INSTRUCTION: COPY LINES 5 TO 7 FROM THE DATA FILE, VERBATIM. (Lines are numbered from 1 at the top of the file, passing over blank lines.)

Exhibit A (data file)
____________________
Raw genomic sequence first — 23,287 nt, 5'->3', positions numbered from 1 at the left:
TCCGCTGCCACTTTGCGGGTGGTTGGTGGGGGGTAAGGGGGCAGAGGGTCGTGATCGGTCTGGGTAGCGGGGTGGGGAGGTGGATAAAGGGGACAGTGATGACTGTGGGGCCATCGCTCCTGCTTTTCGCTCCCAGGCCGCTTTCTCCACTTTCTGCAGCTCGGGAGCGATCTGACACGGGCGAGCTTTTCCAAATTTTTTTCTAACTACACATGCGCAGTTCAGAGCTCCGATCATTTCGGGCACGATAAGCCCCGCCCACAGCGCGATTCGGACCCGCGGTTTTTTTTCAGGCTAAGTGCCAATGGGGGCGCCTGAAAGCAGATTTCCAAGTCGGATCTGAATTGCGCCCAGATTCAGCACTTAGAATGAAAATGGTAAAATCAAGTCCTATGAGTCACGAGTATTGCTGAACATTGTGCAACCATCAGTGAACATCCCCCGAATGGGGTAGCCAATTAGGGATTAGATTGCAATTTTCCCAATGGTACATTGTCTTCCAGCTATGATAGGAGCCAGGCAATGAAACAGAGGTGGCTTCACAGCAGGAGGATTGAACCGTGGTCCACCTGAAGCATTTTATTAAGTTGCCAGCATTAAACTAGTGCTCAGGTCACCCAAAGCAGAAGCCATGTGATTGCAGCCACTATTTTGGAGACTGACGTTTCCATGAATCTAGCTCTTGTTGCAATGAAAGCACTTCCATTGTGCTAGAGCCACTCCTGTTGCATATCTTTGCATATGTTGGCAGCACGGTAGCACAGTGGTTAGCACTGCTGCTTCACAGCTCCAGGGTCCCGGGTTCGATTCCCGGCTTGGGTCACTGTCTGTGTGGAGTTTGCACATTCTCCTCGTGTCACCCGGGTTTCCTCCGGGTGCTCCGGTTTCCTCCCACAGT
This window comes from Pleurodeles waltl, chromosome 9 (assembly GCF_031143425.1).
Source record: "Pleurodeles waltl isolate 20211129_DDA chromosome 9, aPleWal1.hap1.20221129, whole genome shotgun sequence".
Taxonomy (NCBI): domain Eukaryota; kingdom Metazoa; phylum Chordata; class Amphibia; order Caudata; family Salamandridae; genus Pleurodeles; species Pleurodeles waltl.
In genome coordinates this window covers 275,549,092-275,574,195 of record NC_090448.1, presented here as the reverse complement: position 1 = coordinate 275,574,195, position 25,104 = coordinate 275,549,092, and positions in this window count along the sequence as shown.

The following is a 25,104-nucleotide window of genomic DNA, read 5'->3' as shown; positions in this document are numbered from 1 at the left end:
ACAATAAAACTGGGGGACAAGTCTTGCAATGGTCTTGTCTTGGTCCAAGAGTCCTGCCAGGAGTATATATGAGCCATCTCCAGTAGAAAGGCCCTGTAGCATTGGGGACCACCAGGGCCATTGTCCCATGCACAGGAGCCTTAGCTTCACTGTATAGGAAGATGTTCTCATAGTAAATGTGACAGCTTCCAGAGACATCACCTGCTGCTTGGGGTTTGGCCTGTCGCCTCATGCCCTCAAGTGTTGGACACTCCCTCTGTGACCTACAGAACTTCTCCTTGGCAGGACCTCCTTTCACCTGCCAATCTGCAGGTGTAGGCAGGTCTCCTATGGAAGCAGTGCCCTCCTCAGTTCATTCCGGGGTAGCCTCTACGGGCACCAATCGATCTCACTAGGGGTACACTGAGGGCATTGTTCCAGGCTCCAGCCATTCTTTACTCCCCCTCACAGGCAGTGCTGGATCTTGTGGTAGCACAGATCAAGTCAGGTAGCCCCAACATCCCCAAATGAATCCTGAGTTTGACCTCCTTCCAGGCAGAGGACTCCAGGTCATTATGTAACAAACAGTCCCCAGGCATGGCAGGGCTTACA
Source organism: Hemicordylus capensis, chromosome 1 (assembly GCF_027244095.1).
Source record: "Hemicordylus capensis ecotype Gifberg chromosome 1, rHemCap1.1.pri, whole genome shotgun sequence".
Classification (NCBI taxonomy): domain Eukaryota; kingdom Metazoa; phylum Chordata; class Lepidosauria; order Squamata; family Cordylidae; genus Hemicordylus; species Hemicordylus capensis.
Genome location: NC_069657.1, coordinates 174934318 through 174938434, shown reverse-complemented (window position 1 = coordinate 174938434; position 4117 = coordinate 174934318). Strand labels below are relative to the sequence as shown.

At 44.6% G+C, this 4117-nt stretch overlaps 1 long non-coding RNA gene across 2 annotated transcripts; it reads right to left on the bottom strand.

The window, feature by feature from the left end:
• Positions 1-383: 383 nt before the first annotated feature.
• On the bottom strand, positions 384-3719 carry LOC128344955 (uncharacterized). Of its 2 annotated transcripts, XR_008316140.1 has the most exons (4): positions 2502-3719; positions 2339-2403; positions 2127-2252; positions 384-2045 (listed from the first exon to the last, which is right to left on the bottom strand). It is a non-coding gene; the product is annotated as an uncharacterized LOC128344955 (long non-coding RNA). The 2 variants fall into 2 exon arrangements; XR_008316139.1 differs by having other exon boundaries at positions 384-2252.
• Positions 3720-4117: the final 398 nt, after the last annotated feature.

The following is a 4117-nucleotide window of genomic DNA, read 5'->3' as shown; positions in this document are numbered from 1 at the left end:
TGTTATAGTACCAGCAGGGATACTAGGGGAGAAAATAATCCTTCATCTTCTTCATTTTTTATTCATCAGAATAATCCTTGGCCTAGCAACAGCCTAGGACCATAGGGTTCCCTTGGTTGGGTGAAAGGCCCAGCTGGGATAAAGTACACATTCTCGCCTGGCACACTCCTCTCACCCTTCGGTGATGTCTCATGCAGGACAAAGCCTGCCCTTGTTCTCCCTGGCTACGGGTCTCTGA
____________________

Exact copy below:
Taxonomy (NCBI): domain Eukaryota; kingdom Metazoa; phylum Chordata; class Amphibia; order Caudata; family Salamandridae; genus Pleurodeles; species Pleurodeles waltl.
In genome coordinates this window covers 275,549,092-275,574,195 of record NC_090448.1, presented here as the reverse complement: position 1 = coordinate 275,574,195, position 25,104 = coordinate 275,549,092, and positions in this window count along the sequence as shown.

The following is a 25,104-nucleotide window of genomic DNA, read 5'->3' as shown; positions in this document are numbered from 1 at the left end: